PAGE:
First case of mysterious acute hepatitis in children in Belgium

First case of mysterious acute hepatitis in children in Belgium
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A case of a mysterious acute variant of hepatitis in children, which has been detected in a number of countries in recent weeks, has now also been discovered in Belgium, reports the World Health Organisation (WHO).

The disease was found in a 10-year-old child in Belgium. The cause is still unknown.

"It is not yet clear if there has been an increase in hepatitis cases, or an increase in awareness of hepatitis cases that occur at the expected rate but go undetected," the WHO said in a statement.

Worldwide, at least 169 cases of acute hepatitis of unknown origin have been reported. Cases have been reported in the United Kingdom (114), Spain (13), Israel (12), the United States (9), Denmark (6), Ireland (fewer than 5), The Netherlands (4), Italy (4), Norway (2), France (2), Romania (1), and now one in Belgium as well.

Credit: WHO

All patients are aged between one month and 16 years old, and showed symptoms such as jaundice, diarrhoea, vomiting and abdominal pain. Approximately 10% (17 children) have required liver transplantation, and at least one child has died.

Aside from the age of the Belgian patient, there is no more information available about the case at the moment, but virologist for the Sciensano National Health Institute Steven Van Gucht is not surprised that the disease has reached Belgium.

"I think that in the coming days or weeks new possible cases will surface," he told VRT. "We have now also distributed an alert to doctors and specialists that they should report possible cases. Every year, there are dozens of cases of acute liver inflammation, including in children, so in itself, it is not that unusual."

What exactly is hepatitis?

Hepatitis is the term used to describe inflammation of the liver. Among other things, the liver is responsible for processing nutrients, breaking down toxic substances and supporting immunity. Hepatitis is usually caused by a virus or the result of liver damage caused by drinking alcohol.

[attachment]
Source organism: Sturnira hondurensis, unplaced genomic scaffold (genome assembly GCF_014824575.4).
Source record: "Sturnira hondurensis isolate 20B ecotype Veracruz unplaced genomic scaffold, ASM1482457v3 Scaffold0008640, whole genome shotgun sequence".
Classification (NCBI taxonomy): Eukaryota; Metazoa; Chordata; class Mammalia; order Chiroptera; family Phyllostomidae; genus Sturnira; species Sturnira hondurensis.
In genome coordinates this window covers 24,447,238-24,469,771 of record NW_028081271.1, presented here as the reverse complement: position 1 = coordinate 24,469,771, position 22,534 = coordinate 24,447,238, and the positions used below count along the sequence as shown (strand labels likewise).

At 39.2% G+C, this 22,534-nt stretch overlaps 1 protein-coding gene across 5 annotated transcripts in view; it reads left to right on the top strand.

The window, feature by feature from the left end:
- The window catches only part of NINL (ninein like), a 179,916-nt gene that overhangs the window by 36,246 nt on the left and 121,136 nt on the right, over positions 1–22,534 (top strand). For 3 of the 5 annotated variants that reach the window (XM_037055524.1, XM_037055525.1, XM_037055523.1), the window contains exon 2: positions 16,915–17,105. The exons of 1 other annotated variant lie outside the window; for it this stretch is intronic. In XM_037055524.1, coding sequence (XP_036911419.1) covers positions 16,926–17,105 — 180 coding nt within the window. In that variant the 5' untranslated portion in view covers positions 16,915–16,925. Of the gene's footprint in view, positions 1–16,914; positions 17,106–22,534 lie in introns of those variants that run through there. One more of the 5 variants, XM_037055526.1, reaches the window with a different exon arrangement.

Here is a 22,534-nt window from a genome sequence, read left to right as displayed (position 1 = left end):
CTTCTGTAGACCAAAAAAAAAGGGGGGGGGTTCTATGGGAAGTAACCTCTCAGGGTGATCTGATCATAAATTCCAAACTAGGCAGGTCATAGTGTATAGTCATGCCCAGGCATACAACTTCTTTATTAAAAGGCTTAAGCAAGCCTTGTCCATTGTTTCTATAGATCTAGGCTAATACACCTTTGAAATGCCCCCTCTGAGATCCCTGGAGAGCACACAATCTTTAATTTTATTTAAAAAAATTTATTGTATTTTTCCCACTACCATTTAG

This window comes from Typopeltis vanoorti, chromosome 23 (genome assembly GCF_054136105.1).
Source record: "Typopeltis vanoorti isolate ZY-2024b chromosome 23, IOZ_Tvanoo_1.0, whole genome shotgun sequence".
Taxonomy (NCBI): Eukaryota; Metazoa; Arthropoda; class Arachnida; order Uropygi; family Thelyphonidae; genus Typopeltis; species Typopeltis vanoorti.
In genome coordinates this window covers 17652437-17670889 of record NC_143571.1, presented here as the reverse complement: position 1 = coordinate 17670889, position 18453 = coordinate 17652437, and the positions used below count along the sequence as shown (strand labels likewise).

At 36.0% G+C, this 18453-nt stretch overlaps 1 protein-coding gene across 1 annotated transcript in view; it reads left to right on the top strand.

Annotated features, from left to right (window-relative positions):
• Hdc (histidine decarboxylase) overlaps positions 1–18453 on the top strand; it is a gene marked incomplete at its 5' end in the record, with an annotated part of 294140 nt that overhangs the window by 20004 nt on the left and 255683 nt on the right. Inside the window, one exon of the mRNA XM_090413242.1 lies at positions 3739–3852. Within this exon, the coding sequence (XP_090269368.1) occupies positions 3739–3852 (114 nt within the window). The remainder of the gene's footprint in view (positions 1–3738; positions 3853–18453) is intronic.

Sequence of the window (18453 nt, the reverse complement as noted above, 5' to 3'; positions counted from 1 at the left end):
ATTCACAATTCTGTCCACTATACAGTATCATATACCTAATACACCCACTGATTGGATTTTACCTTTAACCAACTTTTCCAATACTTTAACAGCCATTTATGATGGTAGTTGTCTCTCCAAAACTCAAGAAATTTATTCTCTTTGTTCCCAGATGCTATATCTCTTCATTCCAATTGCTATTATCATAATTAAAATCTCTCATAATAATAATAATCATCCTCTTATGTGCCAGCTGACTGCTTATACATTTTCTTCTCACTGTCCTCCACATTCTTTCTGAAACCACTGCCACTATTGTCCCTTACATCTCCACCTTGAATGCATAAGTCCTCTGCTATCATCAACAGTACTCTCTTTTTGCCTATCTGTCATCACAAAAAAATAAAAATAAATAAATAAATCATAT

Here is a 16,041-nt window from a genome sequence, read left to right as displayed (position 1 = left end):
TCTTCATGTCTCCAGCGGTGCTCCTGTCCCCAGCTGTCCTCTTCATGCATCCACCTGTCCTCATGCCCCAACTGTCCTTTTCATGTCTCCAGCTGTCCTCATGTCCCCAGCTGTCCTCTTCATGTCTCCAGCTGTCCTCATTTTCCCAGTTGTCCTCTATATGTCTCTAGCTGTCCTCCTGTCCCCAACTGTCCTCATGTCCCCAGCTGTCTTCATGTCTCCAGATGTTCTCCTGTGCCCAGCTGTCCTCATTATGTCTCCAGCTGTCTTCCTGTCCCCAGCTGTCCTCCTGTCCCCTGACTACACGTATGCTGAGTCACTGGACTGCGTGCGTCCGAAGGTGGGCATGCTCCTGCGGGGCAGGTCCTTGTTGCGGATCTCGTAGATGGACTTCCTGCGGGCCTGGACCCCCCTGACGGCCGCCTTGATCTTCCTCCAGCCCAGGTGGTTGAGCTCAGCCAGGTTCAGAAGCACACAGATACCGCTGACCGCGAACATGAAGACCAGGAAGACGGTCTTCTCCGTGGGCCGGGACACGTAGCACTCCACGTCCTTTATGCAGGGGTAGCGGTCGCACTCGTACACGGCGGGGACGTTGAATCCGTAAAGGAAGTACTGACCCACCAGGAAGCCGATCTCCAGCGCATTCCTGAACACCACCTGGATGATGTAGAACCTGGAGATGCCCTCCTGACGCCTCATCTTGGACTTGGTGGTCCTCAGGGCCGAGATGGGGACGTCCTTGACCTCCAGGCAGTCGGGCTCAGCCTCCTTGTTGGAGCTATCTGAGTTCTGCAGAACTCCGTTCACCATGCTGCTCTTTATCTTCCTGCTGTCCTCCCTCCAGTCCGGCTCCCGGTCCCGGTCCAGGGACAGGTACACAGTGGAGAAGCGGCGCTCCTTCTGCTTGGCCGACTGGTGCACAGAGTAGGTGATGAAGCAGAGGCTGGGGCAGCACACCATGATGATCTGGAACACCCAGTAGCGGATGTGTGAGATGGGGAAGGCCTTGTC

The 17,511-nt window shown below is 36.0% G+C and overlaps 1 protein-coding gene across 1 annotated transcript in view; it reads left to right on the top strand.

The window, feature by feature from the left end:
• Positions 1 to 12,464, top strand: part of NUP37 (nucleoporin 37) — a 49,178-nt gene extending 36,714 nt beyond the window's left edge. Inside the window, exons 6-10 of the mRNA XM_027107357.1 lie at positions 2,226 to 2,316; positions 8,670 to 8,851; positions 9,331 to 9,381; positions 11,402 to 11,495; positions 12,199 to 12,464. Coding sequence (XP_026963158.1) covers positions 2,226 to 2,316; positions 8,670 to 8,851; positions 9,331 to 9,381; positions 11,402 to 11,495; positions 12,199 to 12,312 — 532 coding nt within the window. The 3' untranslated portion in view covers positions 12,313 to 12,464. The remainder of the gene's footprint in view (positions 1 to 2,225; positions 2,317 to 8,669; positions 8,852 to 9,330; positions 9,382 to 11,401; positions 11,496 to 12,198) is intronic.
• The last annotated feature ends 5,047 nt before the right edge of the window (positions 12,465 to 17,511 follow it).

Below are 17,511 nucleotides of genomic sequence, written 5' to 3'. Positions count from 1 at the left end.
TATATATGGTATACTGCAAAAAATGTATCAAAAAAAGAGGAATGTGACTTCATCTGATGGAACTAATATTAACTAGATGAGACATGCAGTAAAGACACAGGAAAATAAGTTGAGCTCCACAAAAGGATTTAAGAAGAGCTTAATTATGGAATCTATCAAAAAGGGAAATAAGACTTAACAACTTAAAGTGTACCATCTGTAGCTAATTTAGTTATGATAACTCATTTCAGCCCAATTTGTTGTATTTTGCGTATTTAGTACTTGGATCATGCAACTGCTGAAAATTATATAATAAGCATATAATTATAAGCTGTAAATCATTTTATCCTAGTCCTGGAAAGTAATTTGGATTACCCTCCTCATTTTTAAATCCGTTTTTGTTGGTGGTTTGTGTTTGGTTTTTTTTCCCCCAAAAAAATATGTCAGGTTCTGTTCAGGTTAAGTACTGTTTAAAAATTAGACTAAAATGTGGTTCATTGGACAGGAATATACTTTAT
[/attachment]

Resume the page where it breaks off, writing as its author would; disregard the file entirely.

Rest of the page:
There are different forms of hepatitis, named after the virus variant that causes the form (A, B, C, D and E). The cause of this new mysterious hepatitis is not yet known, but researchers are certain that it is not one of the usual hepatitis viruses (A to E).

Many people are carriers of the hepatitis virus without knowing it, as it can sometimes take a long time before someone develops symptoms. An infection is acute if it lasts less than six months. If an infection lasts longer, it is called chronic hepatitis.

"Hepatitis is always an inflammation of the liver cells," said liver specialist Hans Van Vlierberghe of Ghent University Hospital (UZ Gent). "That is always the same in any form, whether you have it because of a virus, obesity, alcohol or a strange reaction to a medication. Here, however, we do not know what the cause is."

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He stressed that, as long as the cause has not been identified, effectively treating the disease is a lot more difficult. "With treatment, you want to remove the cause. But if you do not know what it is, it is obviously difficult to treat. What we do then, is treat the symptoms."

While the WHO mentioned the adenovirus as a possible cause of the disease, the organisation also stressed that "investigations are ongoing for the causative agent."

Adenoviruses are common viruses that cause a range of illnesses. They are widespread and regularly cause infectious diseases in all age groups, causing cold-like symptoms, fever, sore throat, bronchitis, pneumonia and/or diarrhoea, among others.

There are many different types of adenoviruses, so people can get infected more than once. Infections are rarely serious, and most children have had at least one adenovirus infection before age 10. Additionally, these viruses do not have a “season” like other viruses (such as the flu), meaning infections can happen at any time of the year.

'Too early to be worried'

So far, 74 of the identified hepatitis cases have tested positive for that adenovirus. "The patient in our country also had the adenovirus in their stool," said Van Gucht. "But adenoviruses are very common in children so we do not know if it is the cause here."

Still, an infection with the adenovirus has never before led to hepatitis in healthy children, he added. Therefore, the WHO is looking into increased susceptibility due to a lower circulation of adenoviruses during the coronavirus pandemic, the emergence of a new adenovirus or a combination with an infection with the coronavirus as potential causes.

Additionally, no potential link with any of the Covid-19 vaccines was found, and no other epidemiological risk factor, such as a recent trip abroad, has been identified so far either. "We do not know if a common cause exists."

"This is still completely in the research phase," Van Gucht said. "There are many questions and few answers. That does not mean that you should not take it seriously and investigate it properly, but it is still very early to be worried about it. Perhaps it is not necessary at all."

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